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When you live on a farm and are able to eat food that you grow or raise yourself, you have a very different connection to what is on your plate. At Taino Farm, we try to base our meals on what is available. Eating this way can be a challenge as it requires some creativity; you think of ways to cook with what you have instead of basing meals on what you feel like and buying the ingredients. However, the reward is huge. When I eat food straight from our garden, not only do I notice the intense difference in taste by eating the freshest food possible, but there is a sense of pride that comes with being a part of the process of growing it – from planting to harvesting. I swear food tastes better just knowing that you were there helping it grow along the way.

Besides growing fruit and vegetables, we have animals including chickens, turkeys, cows, sheep and the fish in our aquaponics system. By raising animals in a sustainable, respectful and very humane way, we hope to provide omnivores with sustainable food options. When we have volunteers, a common want is to have more of a connection to the food they eat and this often includes meat. Our most recent volunteer, Andreas from Sweden, had the ambition to learn how to butcher a chicken. He feels that this is an important skill for all meat eaters to have. I asked him to write about the experience. The following excerpt is written by Andreas. It is not necessarily the opinion of Taino Farm, but we respect and appreciate volunteers having the courage to share their experience by writing for us.


Today I learned how to kill, pluck and prepare a rooster.

I think the killing itself is something we in the west are so distant from that we find the act itself repulsive and sickening, but it’s important to relearn how to prepare your own food and all aspects of it. On a farm you kill what you need to eat. You don’t kill for fun. We also try to use the most humane possible way of doing this – ways that are the least stressful for the animal in comparison to factory farmed meat that most people in the western world eat on a daily basis.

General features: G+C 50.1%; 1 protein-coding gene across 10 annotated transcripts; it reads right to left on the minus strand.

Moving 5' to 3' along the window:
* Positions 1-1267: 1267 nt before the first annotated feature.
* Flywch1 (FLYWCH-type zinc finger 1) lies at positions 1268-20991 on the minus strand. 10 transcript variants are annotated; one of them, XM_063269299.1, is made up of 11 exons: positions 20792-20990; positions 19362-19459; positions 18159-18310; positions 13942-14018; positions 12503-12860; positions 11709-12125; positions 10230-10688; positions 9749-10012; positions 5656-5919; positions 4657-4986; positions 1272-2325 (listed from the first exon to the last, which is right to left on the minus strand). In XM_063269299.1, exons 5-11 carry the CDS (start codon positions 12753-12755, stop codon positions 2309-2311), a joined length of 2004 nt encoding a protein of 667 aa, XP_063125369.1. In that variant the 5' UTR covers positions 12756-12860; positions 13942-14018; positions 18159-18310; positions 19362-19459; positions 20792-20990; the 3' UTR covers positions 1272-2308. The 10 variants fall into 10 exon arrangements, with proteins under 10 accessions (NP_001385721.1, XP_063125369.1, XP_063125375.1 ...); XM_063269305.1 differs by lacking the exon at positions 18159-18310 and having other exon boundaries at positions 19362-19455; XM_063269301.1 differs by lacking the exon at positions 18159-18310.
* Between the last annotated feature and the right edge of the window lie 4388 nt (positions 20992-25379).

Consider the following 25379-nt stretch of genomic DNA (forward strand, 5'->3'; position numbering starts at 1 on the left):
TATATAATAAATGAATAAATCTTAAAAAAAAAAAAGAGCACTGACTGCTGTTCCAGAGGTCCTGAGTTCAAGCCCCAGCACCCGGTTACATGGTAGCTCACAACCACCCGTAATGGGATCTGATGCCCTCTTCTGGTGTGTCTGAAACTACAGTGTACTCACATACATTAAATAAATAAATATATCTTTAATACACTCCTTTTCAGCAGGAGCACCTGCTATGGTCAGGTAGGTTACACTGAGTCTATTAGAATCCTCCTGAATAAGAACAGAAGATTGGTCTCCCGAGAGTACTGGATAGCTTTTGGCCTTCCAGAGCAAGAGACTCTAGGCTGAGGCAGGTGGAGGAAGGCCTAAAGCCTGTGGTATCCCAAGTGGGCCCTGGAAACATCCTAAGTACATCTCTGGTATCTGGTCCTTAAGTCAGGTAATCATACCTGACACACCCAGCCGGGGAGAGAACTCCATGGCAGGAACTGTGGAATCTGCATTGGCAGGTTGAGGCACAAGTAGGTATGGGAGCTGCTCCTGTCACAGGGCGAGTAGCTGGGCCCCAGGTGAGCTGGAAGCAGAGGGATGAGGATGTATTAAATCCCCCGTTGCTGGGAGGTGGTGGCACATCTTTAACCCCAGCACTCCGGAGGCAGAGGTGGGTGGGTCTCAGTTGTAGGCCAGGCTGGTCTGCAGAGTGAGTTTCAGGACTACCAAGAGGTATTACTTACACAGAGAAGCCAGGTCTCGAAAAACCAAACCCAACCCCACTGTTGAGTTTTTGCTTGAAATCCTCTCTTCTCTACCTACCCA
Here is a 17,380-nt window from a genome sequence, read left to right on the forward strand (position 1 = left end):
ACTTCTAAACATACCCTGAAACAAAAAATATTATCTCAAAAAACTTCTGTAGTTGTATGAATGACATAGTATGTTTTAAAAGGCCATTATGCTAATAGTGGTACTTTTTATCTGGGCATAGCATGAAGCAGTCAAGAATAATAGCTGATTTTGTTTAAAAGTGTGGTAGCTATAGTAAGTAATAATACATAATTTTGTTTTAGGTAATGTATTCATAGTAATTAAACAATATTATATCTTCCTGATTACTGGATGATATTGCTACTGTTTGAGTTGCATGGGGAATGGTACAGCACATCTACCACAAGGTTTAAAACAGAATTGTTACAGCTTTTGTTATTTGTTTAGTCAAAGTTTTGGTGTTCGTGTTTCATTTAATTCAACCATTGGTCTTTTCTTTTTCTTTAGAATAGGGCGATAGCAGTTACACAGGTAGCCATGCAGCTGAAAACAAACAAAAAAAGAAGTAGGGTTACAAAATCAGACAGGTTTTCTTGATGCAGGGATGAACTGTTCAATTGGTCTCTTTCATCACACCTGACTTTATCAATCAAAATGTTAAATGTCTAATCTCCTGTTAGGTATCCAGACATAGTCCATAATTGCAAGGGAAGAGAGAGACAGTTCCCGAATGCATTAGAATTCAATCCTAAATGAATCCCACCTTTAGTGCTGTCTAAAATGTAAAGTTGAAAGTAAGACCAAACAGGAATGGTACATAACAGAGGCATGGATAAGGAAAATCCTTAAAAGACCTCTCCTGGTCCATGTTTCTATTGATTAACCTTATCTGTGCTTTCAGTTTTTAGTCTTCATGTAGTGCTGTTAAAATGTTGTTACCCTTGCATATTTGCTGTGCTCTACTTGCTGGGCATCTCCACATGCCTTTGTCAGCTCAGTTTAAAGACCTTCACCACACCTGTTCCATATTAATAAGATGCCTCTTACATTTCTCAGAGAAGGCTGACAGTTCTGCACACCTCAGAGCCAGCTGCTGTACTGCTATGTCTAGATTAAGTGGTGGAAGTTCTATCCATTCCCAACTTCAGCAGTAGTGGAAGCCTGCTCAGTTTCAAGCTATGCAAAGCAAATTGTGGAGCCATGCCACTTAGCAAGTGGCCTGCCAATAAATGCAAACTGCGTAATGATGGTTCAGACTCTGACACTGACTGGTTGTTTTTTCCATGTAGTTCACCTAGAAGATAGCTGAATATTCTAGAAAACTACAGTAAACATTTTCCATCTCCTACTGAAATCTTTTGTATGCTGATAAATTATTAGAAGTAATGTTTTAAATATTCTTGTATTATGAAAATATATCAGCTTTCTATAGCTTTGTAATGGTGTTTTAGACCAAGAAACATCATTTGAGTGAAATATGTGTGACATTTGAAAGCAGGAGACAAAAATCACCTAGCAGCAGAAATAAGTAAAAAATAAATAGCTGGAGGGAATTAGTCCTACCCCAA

Meat bought at the supermarket is rarely local and the life of that animal has been, to say the least, horrible. The amount of fossil fuels that have gone into transporting, packaging and cooling the meat and the amount of non biodegradable styrofoam packaging and plastic wrapping that comes with it is a wasteful and unsustainable practice. It is a reminder of how society has long ago become detached from nature.

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Juan Carlos and Andreas just before eating the farm fresh meal

We see our chicken fillets in the meat desk of the supermarket and somehow the connection between a living animal and our food in the toxic wrapping we buy is lost.

What happens if the world economy collapses and people don’t know how to kill and prepare their own food? Will we go vegetarian by default?

We are in the hands of big multinational corporations that control not only our food supply but print money out of “thin air” and keep us docile by poisoning everything we touch, wear, brush our teeth with, and use to wash our clothes and bodies. You name it – everything you think of contains poison that does not need to be there! And soon enough clean drinking water will not even be a human right anymore.